Open Access Repository

Warning Signals of Regime Shifts as Intrinsic Properties of Endogenous Dynamics

Downloads

Downloads per month over past year

Fung, T and Seymour, RM and Johnson, CR (2013) Warning Signals of Regime Shifts as Intrinsic Properties of Endogenous Dynamics. The American Naturalist, 182 (2). pp. 208-222. ISSN 0003-0147

[img]
Preview
PDF (2013 Fung Seymour Johnson Armerican Nat.pdf)
2013_Fung_Seymo...pdf | Download (2MB)
Available under University of Tasmania Standard License.

Abstract

Ecosystem dynamics can exhibit large, nonlinear changes
after small changes in an environmental parameter that passes a
critical threshold. These regime shifts are often associated with loss
of biodiversity and ecosystem services. Because critical thresholds for
regime shifts are hard to determine with precision, some recent studies
have focused on deriving signals from dynamics leading up to
the thresholds. Models in these studies depend on using noise terms
independent of system parameters and variables to add stochasticity.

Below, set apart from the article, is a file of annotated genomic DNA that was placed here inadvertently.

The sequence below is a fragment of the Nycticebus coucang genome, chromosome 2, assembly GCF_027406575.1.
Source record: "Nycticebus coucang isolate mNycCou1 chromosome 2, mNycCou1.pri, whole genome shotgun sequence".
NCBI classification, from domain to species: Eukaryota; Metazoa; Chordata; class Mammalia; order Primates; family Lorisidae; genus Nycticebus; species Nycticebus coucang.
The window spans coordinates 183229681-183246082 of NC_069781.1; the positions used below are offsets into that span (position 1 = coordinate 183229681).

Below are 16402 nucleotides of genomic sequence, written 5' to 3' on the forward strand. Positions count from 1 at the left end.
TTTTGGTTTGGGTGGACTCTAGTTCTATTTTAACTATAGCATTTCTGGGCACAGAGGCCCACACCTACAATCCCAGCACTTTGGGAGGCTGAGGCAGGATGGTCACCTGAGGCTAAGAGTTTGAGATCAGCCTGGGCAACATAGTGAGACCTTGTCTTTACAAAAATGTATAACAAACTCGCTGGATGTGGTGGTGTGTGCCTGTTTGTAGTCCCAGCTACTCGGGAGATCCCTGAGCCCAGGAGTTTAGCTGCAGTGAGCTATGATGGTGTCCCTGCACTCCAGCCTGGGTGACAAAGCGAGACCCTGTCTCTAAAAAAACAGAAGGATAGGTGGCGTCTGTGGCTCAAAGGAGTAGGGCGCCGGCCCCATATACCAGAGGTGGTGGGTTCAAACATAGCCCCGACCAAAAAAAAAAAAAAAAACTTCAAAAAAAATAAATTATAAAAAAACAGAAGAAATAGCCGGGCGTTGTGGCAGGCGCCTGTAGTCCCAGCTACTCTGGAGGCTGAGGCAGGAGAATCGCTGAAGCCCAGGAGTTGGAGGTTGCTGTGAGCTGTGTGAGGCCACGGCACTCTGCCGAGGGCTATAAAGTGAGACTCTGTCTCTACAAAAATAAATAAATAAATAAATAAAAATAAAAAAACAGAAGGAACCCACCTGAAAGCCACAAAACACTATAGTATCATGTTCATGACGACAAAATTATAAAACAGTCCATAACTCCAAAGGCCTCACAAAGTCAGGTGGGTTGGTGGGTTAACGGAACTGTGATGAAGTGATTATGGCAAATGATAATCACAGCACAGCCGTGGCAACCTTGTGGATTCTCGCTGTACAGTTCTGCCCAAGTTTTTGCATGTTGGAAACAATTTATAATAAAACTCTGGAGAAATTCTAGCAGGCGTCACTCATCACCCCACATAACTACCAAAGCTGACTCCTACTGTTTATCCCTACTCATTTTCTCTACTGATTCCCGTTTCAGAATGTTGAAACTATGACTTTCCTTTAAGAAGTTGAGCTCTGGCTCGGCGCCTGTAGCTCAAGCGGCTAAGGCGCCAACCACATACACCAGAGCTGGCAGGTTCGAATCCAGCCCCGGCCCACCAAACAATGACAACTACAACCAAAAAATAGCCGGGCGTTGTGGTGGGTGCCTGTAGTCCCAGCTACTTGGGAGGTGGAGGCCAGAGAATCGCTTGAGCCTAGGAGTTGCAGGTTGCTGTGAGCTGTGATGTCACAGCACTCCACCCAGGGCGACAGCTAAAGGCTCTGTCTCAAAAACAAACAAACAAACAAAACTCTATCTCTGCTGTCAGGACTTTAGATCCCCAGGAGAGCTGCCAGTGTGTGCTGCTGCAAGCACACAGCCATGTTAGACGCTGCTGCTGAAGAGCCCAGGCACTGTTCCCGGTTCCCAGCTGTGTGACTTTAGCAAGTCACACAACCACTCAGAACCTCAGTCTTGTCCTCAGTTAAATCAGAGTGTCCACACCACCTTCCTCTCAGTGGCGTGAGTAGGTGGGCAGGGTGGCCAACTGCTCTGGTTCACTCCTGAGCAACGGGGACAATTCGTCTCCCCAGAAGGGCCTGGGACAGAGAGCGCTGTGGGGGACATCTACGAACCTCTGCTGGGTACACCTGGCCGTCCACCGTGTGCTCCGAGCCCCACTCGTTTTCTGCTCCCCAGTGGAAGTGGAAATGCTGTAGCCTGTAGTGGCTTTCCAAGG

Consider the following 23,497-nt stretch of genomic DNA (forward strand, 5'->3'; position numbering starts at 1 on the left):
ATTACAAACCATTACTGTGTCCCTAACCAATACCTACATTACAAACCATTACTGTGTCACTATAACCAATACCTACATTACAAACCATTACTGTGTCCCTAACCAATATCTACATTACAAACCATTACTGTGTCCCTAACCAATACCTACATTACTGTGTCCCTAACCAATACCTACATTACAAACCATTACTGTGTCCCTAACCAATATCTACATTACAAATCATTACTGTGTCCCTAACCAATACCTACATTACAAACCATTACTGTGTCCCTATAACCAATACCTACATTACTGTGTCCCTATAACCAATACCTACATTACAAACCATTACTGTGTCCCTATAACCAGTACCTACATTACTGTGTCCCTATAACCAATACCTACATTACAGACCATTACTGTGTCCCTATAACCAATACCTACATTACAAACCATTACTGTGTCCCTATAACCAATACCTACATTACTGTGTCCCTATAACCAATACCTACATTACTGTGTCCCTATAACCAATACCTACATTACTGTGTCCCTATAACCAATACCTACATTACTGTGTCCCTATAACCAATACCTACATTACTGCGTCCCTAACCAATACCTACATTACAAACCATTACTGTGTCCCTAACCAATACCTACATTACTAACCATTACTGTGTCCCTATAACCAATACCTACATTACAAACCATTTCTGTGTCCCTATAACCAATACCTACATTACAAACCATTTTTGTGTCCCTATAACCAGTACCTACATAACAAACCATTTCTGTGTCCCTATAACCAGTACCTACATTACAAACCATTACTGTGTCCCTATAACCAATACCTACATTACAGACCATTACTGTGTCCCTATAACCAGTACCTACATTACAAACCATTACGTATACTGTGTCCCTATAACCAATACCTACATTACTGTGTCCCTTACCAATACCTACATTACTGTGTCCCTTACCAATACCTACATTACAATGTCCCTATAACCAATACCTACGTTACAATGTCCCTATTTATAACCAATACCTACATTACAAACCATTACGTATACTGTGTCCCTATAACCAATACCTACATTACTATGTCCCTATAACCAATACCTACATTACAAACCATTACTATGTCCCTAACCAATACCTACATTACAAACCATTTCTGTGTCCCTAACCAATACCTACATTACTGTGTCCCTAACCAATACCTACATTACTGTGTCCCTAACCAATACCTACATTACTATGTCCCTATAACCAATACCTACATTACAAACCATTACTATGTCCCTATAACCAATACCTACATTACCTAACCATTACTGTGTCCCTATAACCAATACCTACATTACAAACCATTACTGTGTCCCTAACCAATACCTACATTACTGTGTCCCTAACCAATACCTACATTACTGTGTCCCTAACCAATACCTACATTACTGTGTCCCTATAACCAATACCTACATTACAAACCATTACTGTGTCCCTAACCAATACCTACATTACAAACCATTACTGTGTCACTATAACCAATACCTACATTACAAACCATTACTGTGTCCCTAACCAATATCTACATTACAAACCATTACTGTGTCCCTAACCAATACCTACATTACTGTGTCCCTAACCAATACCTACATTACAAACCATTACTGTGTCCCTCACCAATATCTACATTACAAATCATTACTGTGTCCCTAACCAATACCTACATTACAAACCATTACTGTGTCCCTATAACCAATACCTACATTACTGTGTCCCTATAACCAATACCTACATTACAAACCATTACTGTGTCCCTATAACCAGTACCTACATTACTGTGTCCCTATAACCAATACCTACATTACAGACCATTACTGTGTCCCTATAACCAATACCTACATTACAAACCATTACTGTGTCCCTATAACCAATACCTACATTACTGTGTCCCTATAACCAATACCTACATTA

However, demographic stochasticity, an important source of random
variability, arises directly from system dynamics. In this study, a
framework is developed for modeling demographic stochasticity in
a mechanistic way, incorporating system variables and parameters.
This framework is applied to a deterministic, dynamic model of a
coral reef benthos. The resulting stochastic model indicates that increasing
variance—but not skewness—is consistently found in system
dynamics approaching a critical threshold of grazing pressure. Even
if the threshold is breached, attraction of transient dynamics by a
saddle point provides an opportunity for regime shift reversal by
management intervention. These results suggest that early warning
signals of regime shifts can arise intrinsically in endogenous dynamics
and can be detected without reliance on random environmental
forcings.

Item Type: Article
Journal or Publication Title: The American Naturalist
Page Range: pp. 208-222
ISSN: 0003-0147
Identification Number - DOI: 10.1086/670930
Additional Information:

Copyright 2013 University of Chicago Press

Date Deposited: 02 Sep 2013 04:49
Last Modified: 19 Dec 2014 01:35
Item Statistics: View statistics for this item

Actions (login required)

Item Control Page Item Control Page
TOP